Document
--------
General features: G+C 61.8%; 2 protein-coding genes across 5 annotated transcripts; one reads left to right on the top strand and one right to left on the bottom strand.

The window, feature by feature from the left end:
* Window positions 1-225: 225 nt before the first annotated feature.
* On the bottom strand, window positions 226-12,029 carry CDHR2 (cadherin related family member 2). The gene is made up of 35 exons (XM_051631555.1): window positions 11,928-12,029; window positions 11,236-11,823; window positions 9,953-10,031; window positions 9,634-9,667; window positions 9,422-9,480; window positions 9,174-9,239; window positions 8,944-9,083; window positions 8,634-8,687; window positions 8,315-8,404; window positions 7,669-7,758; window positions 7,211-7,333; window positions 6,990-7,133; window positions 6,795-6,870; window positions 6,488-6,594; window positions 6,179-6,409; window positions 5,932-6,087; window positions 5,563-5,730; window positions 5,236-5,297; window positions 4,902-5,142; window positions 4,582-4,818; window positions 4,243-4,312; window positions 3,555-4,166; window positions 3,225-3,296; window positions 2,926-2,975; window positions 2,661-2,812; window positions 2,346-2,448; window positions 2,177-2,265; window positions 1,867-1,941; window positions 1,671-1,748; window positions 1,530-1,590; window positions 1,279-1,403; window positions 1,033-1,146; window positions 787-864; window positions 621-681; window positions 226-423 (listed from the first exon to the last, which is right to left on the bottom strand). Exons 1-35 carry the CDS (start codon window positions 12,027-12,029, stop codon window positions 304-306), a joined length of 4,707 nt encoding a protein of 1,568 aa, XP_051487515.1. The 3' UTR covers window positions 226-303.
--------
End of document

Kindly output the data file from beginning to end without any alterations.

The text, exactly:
General features: G+C 61.8%; 2 protein-coding genes across 5 annotated transcripts; one reads left to right on the top strand and one right to left on the bottom strand.

The window, feature by feature from the left end:
* Window positions 1-225: 225 nt before the first annotated feature.
* On the bottom strand, window positions 226-12,029 carry CDHR2 (cadherin related family member 2). The gene is made up of 35 exons (XM_051631555.1): window positions 11,928-12,029; window positions 11,236-11,823; window positions 9,953-10,031; window positions 9,634-9,667; window positions 9,422-9,480; window positions 9,174-9,239; window positions 8,944-9,083; window positions 8,634-8,687; window positions 8,315-8,404; window positions 7,669-7,758; window positions 7,211-7,333; window positions 6,990-7,133; window positions 6,795-6,870; window positions 6,488-6,594; window positions 6,179-6,409; window positions 5,932-6,087; window positions 5,563-5,730; window positions 5,236-5,297; window positions 4,902-5,142; window positions 4,582-4,818; window positions 4,243-4,312; window positions 3,555-4,166; window positions 3,225-3,296; window positions 2,926-2,975; window positions 2,661-2,812; window positions 2,346-2,448; window positions 2,177-2,265; window positions 1,867-1,941; window positions 1,671-1,748; window positions 1,530-1,590; window positions 1,279-1,403; window positions 1,033-1,146; window positions 787-864; window positions 621-681; window positions 226-423 (listed from the first exon to the last, which is right to left on the bottom strand). Exons 1-35 carry the CDS (start codon window positions 12,027-12,029, stop codon window positions 304-306), a joined length of 4,707 nt encoding a protein of 1,568 aa, XP_051487515.1. The 3' UTR covers window positions 226-303.